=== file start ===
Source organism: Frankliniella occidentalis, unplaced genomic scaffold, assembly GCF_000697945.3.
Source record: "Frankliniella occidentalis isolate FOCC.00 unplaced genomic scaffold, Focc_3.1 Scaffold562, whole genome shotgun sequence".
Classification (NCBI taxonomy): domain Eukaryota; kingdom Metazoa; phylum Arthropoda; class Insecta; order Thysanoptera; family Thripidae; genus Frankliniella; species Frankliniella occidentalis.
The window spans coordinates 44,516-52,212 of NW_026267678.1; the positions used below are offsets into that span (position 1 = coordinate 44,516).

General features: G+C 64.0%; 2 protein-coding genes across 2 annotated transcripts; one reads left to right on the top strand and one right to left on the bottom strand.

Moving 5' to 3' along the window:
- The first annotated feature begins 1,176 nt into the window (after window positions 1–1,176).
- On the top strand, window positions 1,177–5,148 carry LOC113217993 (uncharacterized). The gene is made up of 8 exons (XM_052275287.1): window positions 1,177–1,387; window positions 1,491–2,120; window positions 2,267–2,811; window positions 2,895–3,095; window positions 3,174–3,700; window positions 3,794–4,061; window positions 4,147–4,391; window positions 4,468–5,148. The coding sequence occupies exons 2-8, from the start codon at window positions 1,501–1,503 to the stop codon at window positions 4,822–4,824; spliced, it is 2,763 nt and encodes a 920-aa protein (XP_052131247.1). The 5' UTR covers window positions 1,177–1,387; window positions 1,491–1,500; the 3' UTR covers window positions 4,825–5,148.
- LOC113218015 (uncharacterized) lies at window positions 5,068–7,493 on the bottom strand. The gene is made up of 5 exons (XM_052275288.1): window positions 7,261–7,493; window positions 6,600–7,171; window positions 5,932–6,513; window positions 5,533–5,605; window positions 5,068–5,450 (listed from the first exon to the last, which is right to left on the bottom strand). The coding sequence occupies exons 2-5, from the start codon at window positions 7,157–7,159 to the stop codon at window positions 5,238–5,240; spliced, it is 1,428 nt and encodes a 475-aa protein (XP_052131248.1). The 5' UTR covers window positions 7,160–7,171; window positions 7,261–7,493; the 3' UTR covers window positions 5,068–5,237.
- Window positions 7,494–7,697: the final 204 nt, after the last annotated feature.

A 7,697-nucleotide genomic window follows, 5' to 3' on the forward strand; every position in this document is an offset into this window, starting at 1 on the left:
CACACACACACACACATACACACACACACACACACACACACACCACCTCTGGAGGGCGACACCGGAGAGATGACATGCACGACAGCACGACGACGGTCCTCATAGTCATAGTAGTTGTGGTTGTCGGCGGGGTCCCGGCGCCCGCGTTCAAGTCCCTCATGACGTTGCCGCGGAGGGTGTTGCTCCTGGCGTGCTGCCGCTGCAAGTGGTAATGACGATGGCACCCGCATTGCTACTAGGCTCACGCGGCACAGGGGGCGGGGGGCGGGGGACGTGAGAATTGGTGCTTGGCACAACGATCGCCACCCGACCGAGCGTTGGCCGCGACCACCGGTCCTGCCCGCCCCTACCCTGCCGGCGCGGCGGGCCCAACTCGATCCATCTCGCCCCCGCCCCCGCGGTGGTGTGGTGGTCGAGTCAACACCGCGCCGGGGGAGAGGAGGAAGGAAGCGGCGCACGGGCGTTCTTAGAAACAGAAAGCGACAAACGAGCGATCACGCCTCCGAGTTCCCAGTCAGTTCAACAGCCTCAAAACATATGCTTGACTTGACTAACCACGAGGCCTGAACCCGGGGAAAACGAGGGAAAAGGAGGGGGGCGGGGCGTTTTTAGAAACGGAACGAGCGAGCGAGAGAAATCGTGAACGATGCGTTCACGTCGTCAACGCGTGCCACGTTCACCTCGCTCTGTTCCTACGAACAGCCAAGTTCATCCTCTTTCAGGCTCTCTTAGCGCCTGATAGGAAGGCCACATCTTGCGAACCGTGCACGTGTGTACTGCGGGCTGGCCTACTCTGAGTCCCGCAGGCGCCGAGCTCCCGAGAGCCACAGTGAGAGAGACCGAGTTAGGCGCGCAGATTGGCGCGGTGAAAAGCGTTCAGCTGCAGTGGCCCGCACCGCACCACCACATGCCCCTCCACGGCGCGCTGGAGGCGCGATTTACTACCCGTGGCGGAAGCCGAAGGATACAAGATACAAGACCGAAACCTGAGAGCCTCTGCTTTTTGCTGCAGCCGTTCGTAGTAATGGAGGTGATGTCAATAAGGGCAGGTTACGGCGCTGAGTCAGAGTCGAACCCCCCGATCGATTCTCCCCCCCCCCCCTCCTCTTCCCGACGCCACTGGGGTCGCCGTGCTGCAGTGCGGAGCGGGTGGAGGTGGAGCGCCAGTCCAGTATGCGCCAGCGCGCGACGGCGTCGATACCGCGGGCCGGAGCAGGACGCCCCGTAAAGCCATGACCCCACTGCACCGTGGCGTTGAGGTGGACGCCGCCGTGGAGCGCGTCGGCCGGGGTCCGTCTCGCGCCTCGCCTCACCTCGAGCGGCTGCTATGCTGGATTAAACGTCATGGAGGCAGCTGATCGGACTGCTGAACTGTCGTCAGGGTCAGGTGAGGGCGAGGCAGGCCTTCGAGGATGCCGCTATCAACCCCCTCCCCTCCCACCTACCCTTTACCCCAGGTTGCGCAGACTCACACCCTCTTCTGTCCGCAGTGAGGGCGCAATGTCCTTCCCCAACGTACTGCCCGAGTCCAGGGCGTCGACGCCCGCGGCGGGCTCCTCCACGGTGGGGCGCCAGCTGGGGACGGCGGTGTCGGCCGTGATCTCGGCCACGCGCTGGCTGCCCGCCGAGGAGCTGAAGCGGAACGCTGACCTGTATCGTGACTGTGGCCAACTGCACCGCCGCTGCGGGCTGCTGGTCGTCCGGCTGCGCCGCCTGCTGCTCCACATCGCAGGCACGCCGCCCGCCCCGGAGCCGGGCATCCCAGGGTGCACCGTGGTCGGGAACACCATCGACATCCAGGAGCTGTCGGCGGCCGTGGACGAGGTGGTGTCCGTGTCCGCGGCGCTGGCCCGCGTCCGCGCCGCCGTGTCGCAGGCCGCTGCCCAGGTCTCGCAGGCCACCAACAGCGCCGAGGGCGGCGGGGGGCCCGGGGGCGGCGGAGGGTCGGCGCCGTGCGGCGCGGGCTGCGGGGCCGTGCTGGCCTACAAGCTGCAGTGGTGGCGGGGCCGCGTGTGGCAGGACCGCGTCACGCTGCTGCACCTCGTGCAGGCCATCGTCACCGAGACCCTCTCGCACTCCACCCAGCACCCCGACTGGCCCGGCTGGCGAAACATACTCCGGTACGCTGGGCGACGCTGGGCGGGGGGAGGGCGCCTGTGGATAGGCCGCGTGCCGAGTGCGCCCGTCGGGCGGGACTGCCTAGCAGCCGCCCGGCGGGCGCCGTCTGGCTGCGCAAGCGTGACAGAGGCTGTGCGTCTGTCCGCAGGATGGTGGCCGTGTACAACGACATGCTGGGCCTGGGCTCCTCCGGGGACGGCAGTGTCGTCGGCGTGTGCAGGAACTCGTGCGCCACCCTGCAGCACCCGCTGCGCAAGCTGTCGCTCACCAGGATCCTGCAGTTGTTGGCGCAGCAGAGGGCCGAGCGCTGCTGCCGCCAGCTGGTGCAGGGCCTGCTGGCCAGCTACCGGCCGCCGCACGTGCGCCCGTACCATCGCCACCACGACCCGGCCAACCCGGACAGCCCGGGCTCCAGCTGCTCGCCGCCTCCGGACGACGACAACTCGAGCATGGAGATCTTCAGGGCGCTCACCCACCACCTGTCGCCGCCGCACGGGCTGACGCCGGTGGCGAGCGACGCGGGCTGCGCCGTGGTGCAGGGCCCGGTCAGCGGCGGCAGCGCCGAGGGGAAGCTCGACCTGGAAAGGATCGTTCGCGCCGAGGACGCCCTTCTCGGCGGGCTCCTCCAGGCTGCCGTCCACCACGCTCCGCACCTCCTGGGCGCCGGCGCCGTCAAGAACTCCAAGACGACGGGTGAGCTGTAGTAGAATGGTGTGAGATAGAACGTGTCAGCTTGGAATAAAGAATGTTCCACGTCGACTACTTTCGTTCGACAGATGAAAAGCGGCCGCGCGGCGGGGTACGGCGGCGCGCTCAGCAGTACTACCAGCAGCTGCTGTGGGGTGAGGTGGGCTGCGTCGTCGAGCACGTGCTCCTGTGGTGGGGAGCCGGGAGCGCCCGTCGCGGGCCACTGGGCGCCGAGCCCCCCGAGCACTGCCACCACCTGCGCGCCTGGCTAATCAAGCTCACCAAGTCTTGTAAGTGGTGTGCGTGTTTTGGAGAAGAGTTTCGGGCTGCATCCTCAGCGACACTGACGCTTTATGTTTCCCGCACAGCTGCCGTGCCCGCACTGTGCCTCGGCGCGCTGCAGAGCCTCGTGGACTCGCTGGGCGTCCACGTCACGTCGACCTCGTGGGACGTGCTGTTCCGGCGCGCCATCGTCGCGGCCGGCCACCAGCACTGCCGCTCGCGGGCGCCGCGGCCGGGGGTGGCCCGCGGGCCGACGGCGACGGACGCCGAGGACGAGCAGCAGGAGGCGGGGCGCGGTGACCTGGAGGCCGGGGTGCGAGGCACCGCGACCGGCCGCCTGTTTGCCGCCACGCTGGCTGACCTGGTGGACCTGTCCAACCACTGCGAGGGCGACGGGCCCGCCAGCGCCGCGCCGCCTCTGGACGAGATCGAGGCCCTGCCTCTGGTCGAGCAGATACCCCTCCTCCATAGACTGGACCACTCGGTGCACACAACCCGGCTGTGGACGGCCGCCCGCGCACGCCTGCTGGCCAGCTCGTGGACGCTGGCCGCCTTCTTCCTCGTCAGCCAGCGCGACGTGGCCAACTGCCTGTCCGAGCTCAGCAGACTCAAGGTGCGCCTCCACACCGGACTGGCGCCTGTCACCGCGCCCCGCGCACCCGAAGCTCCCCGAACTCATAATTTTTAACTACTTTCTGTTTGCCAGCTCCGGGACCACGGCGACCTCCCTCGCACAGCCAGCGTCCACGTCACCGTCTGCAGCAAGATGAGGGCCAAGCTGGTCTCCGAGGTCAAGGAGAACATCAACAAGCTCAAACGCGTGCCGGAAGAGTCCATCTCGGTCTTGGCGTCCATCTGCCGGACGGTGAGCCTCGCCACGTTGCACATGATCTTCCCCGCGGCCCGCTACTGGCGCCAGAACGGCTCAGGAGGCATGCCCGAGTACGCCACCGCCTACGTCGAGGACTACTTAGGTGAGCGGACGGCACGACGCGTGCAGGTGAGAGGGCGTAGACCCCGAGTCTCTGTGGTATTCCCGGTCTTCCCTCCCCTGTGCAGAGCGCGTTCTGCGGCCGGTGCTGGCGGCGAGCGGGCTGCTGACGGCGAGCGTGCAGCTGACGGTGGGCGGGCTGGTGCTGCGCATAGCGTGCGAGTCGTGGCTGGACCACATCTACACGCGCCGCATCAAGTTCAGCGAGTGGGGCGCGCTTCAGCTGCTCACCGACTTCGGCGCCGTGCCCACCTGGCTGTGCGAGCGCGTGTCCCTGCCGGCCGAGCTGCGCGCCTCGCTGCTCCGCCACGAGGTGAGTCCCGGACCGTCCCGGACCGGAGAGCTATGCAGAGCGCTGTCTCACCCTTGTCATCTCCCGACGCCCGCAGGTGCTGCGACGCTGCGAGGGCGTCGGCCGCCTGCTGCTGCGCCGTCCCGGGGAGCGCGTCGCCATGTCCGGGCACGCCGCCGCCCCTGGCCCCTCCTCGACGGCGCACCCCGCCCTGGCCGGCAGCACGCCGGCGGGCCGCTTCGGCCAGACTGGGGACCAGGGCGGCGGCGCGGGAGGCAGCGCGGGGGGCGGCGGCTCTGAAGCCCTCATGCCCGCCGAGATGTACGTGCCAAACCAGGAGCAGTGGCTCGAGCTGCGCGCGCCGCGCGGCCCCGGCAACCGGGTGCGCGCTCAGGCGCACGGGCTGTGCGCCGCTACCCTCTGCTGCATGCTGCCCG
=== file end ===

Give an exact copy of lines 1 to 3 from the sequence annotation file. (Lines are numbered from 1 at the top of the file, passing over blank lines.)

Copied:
Source organism: Frankliniella occidentalis, unplaced genomic scaffold, assembly GCF_000697945.3.
Source record: "Frankliniella occidentalis isolate FOCC.00 unplaced genomic scaffold, Focc_3.1 Scaffold562, whole genome shotgun sequence".
Classification (NCBI taxonomy): domain Eukaryota; kingdom Metazoa; phylum Arthropoda; class Insecta; order Thysanoptera; family Thripidae; genus Frankliniella; species Frankliniella occidentalis.